It’s a completely different vibe from Jojo, a wacky take on Nazi Germany that immediately sparked debate after its first screening at TIFF. Over the course of the film, titular Jojo (Roman Griffin Davis) becomes disillusioned with Hitler’s hate ideology when he finds out that his mother has been hiding a Jewish girl in their house. Allen’s Finkel and Rockwell’s Klenzendorf are more buffoon than terrifying. âPeople have said, ‘Does that humanize the Nazis and all that?’ But I think we’re laughing at a bunch of people who sort of exist to this day. “
It’s “heartbreaking”, as he puts it, but as an actor it was an opportunity to flex the improv muscles that had fallen asleep during Thrones. âNo disrespect to HBO or any of the directors I’ve worked with – after a while because he’s such a heavyweight of a series, you owe more to the words they write than to the kind of character that you think you created yourself, âhe says. “You kind of played this game respecting what they do, but also respecting what you have to bring to it.”
On September 22, he will head to the Emmys, where he is nominated for Supporting Actor in Drama, an honor he submitted to. It’s still a bit “surreal”, he says, which is certain given that he had long thought that an appointment was a pipe dream. “It’s been a long time since we started to do Thrones, I’m not gonna try to pretend I’m totally naive about the Emmys, but I thought about it, “he said.” I was like, wow, maybe someday I’ll be up there but this has disappeared. This dream disappeared a long time ago. He describes the self-submission process, which ultimately costs $ 225, as a last minute endeavor, carried out approximately 10 minutes before the deadline. But the gain was astounding. He was picking up a present at a West End store when his agent texted him to tell him he had gotten an appointment. He thought it was recognition for Thrones in general. When he realized it was an individual honor, he was taken aback. âI just sat on the sidewalk,â he says. “I walked in and spoke to the lady who had just served me and we just had a glass of champagne together. It was awesome.”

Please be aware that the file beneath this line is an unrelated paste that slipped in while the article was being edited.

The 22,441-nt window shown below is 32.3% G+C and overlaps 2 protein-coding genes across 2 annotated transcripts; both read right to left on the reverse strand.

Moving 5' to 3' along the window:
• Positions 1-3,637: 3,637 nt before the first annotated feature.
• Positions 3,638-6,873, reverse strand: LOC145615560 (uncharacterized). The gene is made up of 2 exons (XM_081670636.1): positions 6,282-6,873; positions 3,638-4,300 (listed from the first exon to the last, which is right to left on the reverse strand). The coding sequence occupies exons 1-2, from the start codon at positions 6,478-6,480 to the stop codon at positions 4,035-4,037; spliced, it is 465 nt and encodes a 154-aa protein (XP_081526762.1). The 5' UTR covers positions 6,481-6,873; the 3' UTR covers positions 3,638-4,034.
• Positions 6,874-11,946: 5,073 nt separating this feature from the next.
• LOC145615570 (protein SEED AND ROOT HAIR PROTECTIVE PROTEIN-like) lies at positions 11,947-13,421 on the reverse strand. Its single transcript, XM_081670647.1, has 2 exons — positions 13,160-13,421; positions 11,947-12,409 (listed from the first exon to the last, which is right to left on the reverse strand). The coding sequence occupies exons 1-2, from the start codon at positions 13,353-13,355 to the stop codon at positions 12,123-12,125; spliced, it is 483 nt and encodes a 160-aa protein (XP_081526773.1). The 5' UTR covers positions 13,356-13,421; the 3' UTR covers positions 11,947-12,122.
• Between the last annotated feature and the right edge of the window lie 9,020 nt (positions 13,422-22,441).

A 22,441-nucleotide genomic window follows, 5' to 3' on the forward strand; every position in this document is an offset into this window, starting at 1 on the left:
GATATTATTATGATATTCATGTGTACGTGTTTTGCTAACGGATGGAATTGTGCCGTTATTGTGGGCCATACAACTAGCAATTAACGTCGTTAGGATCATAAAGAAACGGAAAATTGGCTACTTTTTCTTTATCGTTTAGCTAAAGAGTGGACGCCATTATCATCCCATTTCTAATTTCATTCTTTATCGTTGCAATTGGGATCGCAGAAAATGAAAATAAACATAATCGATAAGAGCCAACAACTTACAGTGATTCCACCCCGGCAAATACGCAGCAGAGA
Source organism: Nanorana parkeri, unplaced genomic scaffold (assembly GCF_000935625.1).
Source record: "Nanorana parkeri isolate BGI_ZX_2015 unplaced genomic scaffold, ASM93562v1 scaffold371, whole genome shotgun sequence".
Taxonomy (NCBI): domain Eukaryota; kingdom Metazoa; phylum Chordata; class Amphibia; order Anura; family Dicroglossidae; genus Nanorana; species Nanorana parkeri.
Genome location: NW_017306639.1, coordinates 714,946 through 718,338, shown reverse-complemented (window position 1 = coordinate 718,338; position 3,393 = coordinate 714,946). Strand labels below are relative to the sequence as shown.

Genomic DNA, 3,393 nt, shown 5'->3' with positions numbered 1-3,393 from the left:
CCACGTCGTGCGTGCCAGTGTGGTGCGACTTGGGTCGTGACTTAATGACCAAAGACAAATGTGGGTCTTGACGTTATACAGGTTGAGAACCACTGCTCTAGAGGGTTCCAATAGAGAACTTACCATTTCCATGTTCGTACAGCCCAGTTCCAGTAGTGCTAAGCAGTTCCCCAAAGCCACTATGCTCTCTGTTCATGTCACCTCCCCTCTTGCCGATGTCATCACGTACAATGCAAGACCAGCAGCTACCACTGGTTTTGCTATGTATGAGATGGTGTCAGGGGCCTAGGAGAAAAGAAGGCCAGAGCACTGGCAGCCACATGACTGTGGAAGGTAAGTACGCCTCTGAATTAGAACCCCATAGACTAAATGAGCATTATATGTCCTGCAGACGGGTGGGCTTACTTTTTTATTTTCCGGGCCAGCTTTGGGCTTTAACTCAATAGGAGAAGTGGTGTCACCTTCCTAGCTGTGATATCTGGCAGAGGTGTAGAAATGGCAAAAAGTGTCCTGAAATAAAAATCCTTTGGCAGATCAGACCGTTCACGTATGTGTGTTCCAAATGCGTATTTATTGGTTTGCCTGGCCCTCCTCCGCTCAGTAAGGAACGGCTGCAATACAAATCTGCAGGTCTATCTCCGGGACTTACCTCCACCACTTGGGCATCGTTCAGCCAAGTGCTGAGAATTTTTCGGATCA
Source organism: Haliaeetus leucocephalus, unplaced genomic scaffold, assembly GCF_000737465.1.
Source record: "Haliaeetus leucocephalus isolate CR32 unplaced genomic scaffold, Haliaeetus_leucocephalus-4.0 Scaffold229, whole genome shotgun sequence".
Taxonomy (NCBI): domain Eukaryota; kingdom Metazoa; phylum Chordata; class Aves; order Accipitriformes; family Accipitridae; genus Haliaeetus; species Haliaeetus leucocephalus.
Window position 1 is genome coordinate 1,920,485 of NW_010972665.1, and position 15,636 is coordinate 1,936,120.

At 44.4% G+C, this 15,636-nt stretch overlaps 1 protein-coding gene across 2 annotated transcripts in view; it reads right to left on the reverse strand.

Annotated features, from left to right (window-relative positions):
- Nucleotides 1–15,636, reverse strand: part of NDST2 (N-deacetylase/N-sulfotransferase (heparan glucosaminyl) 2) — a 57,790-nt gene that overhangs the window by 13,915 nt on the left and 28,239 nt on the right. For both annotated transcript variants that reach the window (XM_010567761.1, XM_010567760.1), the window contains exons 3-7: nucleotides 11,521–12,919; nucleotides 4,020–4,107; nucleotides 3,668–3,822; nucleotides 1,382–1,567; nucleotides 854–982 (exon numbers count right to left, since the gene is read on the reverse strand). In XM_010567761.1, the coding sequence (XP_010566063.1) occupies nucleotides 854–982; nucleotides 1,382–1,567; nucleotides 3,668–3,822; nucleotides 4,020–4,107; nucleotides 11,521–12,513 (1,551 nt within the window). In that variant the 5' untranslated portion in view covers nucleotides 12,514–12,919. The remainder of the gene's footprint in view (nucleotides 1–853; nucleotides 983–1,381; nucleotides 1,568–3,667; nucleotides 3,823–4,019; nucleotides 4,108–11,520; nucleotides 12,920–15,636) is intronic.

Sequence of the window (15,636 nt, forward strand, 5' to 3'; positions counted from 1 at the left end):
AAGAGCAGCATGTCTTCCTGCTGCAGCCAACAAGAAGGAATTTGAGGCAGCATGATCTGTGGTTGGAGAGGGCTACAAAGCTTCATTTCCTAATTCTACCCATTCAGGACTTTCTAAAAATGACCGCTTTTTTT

Despite the pomp and circumstance that arose over the Emmy weekend – Allen ended up losing to his co-star Peter Dinklage – Allen seems happy that Thrones is finished. He dismisses fans’ anger over the past season, saying it comes with the territory of a cultural phenomenon. âI’m sad that I can’t spend so much time with everyone,â he says. âIt’s something that I’m really, really, really going to miss. But we all keep in touch, we’ve got a WhatsApp group. We’ve all kind of walked through those muddy fields and those gas-heated lamps huddling around. them. We will always share these experiences together, but in terms of lack of Thrones, I think I’m glad it’s over. ”